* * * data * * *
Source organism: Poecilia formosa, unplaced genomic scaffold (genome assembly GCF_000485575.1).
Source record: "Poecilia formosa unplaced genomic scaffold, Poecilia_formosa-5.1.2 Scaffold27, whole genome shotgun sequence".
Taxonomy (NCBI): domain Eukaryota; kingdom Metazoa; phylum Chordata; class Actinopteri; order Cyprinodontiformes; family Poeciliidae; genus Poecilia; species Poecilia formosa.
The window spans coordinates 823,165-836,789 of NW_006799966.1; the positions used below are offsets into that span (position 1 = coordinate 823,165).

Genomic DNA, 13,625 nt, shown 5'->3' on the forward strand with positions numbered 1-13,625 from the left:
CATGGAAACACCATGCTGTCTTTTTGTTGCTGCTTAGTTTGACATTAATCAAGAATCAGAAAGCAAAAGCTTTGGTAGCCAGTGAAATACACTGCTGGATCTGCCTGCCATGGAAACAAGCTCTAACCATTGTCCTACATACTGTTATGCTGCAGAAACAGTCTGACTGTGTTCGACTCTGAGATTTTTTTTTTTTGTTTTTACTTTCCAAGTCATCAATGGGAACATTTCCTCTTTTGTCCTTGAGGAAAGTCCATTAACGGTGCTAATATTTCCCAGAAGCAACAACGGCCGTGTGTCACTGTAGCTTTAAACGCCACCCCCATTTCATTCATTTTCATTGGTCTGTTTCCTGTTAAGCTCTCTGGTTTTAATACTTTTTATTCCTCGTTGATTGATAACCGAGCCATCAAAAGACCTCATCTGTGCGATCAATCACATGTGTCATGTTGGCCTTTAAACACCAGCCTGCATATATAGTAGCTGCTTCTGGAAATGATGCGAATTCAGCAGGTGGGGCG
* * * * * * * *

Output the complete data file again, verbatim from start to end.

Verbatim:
Source organism: Poecilia formosa, unplaced genomic scaffold (genome assembly GCF_000485575.1).
Source record: "Poecilia formosa unplaced genomic scaffold, Poecilia_formosa-5.1.2 Scaffold27, whole genome shotgun sequence".
Taxonomy (NCBI): domain Eukaryota; kingdom Metazoa; phylum Chordata; class Actinopteri; order Cyprinodontiformes; family Poeciliidae; genus Poecilia; species Poecilia formosa.
The window spans coordinates 823,165-836,789 of NW_006799966.1; the positions used below are offsets into that span (position 1 = coordinate 823,165).

Genomic DNA, 13,625 nt, shown 5'->3' on the forward strand with positions numbered 1-13,625 from the left:
CATGGAAACACCATGCTGTCTTTTTGTTGCTGCTTAGTTTGACATTAATCAAGAATCAGAAAGCAAAAGCTTTGGTAGCCAGTGAAATACACTGCTGGATCTGCCTGCCATGGAAACAAGCTCTAACCATTGTCCTACATACTGTTATGCTGCAGAAACAGTCTGACTGTGTTCGACTCTGAGATTTTTTTTTTTTGTTTTTACTTTCCAAGTCATCAATGGGAACATTTCCTCTTTTGTCCTTGAGGAAAGTCCATTAACGGTGCTAATATTTCCCAGAAGCAACAACGGCCGTGTGTCACTGTAGCTTTAAACGCCACCCCCATTTCATTCATTTTCATTGGTCTGTTTCCTGTTAAGCTCTCTGGTTTTAATACTTTTTATTCCTCGTTGATTGATAACCGAGCCATCAAAAGACCTCATCTGTGCGATCAATCACATGTGTCATGTTGGCCTTTAAACACCAGCCTGCATATATAGTAGCTGCTTCTGGAAATGATGCGAATTCAGCAGGTGGGGCG